Vatican’s Financial Information Authority issues report, cites strides toward transparency
Catholic World News - May 22, 2013
The Vatican’s Financial Information Authority (FIA) has released its first annual report, documenting the effort to tighten controls on financial transactions and to guard against money-laundering.
During 2012 the FIA uncovered 6 suspicious financial transactions by Vatican officials or agencies. Two of those cases were forwarded to Vatican prosecutors for further investigation, and the other four may still warrant more formal probes, the FIA said.
“The statistics and trends from 2012 are encouraging and indicate that the system is consistently improving,” said Rene Brülhart, the director of the FIA. He pointed to cooperation with Vatican police and Italian forces, thorough screening of financial transfers, and the signing of cooperative agreements with European countries to govern banking and financial transactions.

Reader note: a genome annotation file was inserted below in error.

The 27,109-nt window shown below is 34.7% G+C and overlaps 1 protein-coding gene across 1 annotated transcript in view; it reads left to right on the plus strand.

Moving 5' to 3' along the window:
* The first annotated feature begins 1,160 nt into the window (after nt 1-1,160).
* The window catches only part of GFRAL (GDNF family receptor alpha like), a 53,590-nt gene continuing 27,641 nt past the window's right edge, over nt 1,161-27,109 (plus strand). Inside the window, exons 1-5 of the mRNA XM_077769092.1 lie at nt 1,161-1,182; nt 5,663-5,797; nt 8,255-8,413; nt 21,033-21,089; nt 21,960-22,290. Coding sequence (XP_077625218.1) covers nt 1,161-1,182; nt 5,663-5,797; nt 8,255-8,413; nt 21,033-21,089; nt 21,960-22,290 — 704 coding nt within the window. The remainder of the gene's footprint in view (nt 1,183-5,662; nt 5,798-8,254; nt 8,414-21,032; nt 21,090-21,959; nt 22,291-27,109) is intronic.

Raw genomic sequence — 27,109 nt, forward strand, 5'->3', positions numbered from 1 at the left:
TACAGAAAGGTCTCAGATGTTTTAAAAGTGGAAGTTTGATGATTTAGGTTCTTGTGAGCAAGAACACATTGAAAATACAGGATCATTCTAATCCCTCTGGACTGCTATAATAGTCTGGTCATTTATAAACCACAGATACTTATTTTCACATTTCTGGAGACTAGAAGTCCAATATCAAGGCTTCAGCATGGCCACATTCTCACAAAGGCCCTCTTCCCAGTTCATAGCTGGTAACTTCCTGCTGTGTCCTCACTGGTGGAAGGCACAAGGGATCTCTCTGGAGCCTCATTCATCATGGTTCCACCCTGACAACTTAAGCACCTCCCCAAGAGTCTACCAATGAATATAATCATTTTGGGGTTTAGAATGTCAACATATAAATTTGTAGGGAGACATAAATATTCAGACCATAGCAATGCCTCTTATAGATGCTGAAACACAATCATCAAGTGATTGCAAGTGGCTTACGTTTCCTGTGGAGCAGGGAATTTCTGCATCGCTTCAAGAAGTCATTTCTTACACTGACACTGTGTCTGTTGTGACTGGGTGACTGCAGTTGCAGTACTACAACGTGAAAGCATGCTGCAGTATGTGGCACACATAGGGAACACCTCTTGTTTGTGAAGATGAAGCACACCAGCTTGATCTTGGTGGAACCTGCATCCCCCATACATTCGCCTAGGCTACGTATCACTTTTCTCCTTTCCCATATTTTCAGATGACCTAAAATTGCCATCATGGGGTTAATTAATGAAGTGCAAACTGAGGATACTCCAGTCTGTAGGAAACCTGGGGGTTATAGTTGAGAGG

The FIA was established in 2010 to tighten controls on Vatican financial transactions, in response to complaints that the Vatican—and especially the Vatican bank, the Institute for Religious Works—could be vulnerable to exploitation by money-laundering operations. Led by Brülhart, Vatican officials are working to ensure compliance with European standards for banking and financial transparency.
As he presented the FIA report, Brülhart reminded journalists that the IOR is not an ordinary bank. Of the six questionable transfers flagged by the FIA for investigation in 2012, only one involved the IOR. “The IOR is not a commercial bank, and the Vatican is not a tax haven,” said Brülhart. “The Holy See is a reliable partner in the international fight against money laundering.”
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